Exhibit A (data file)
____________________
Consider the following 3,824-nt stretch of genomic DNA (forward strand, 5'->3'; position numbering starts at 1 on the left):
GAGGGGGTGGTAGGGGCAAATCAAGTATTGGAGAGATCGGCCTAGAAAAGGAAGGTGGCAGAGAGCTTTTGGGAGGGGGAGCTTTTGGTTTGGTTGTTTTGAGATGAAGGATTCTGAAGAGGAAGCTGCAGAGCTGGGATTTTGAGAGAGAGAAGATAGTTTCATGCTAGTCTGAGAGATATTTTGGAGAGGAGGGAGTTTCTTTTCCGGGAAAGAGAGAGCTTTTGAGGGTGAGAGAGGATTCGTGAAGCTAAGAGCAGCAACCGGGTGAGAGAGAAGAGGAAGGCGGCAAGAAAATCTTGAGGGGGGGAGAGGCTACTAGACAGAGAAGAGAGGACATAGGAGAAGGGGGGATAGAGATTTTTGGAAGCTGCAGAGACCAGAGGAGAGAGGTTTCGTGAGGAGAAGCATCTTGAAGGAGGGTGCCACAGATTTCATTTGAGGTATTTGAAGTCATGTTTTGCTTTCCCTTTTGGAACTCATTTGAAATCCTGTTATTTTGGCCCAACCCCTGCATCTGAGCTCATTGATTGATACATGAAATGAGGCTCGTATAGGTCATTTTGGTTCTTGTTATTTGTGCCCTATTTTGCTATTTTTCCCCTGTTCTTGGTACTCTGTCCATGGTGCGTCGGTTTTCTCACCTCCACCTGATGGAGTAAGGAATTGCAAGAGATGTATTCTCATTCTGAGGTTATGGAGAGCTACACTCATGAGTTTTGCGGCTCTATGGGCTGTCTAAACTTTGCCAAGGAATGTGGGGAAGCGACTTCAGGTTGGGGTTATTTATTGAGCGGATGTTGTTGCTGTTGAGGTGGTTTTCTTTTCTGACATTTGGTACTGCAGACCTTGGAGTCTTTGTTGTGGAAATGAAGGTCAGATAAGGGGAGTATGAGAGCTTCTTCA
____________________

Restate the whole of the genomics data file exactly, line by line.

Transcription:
Consider the following 3,824-nt stretch of genomic DNA (forward strand, 5'->3'; position numbering starts at 1 on the left):
GAGGGGGTGGTAGGGGCAAATCAAGTATTGGAGAGATCGGCCTAGAAAAGGAAGGTGGCAGAGAGCTTTTGGGAGGGGGAGCTTTTGGTTTGGTTGTTTTGAGATGAAGGATTCTGAAGAGGAAGCTGCAGAGCTGGGATTTTGAGAGAGAGAAGATAGTTTCATGCTAGTCTGAGAGATATTTTGGAGAGGAGGGAGTTTCTTTTCCGGGAAAGAGAGAGCTTTTGAGGGTGAGAGAGGATTCGTGAAGCTAAGAGCAGCAACCGGGTGAGAGAGAAGAGGAAGGCGGCAAGAAAATCTTGAGGGGGGGAGAGGCTACTAGACAGAGAAGAGAGGACATAGGAGAAGGGGGGATAGAGATTTTTGGAAGCTGCAGAGACCAGAGGAGAGAGGTTTCGTGAGGAGAAGCATCTTGAAGGAGGGTGCCACAGATTTCATTTGAGGTATTTGAAGTCATGTTTTGCTTTCCCTTTTGGAACTCATTTGAAATCCTGTTATTTTGGCCCAACCCCTGCATCTGAGCTCATTGATTGATACATGAAATGAGGCTCGTATAGGTCATTTTGGTTCTTGTTATTTGTGCCCTATTTTGCTATTTTTCCCCTGTTCTTGGTACTCTGTCCATGGTGCGTCGGTTTTCTCACCTCCACCTGATGGAGTAAGGAATTGCAAGAGATGTATTCTCATTCTGAGGTTATGGAGAGCTACACTCATGAGTTTTGCGGCTCTATGGGCTGTCTAAACTTTGCCAAGGAATGTGGGGAAGCGACTTCAGGTTGGGGTTATTTATTGAGCGGATGTTGTTGCTGTTGAGGTGGTTTTCTTTTCTGACATTTGGTACTGCAGACCTTGGAGTCTTTGTTGTGGAAATGAAGGTCAGATAAGGGGAGTATGAGAGCTTCTTCA